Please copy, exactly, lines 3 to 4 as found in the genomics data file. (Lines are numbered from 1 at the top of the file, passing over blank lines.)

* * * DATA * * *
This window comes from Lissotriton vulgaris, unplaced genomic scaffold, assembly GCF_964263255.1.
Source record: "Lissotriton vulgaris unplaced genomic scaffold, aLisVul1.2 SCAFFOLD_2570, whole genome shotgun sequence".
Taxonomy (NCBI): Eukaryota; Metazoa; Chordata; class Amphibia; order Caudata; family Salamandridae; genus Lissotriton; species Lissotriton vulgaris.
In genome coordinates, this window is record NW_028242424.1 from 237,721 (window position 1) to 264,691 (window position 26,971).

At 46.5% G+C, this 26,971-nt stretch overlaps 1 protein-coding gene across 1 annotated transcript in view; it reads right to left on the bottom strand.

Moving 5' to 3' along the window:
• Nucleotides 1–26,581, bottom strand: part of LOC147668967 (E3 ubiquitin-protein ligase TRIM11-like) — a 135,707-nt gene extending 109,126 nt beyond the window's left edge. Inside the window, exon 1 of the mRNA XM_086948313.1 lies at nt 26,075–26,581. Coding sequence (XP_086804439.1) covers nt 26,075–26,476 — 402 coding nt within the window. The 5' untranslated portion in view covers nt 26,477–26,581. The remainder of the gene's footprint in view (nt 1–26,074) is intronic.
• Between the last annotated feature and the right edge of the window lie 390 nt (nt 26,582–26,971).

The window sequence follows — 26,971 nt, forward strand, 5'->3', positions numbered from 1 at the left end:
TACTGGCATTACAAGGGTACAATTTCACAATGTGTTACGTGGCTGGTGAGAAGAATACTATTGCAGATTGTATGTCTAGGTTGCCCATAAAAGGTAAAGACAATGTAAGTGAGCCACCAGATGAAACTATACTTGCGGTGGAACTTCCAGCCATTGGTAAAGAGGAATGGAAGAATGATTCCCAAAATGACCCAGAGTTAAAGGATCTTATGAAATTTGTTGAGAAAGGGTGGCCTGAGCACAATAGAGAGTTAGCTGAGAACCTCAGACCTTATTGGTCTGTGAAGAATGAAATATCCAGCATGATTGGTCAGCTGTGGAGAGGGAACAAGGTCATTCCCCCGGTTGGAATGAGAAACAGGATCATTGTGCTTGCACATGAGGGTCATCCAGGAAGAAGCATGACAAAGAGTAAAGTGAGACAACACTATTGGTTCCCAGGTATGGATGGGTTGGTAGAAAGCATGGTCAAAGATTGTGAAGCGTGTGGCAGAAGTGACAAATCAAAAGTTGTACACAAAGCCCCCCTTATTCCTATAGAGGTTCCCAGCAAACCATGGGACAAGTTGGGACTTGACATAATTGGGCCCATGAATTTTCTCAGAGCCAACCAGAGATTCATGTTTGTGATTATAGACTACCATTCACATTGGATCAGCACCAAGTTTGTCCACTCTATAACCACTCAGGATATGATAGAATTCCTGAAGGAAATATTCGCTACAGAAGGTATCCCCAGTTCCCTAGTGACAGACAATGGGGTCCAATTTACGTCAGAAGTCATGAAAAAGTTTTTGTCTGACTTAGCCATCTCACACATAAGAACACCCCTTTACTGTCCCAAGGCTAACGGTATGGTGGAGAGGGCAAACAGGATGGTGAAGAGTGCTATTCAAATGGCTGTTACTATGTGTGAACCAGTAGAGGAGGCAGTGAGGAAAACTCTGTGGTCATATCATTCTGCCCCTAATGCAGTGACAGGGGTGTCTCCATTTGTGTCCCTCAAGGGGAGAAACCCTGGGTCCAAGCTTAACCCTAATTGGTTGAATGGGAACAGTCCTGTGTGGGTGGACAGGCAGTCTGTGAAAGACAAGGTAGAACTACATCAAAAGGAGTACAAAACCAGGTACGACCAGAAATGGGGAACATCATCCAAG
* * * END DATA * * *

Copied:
Taxonomy (NCBI): Eukaryota; Metazoa; Chordata; class Amphibia; order Caudata; family Salamandridae; genus Lissotriton; species Lissotriton vulgaris.
In genome coordinates, this window is record NW_028242424.1 from 237,721 (window position 1) to 264,691 (window position 26,971).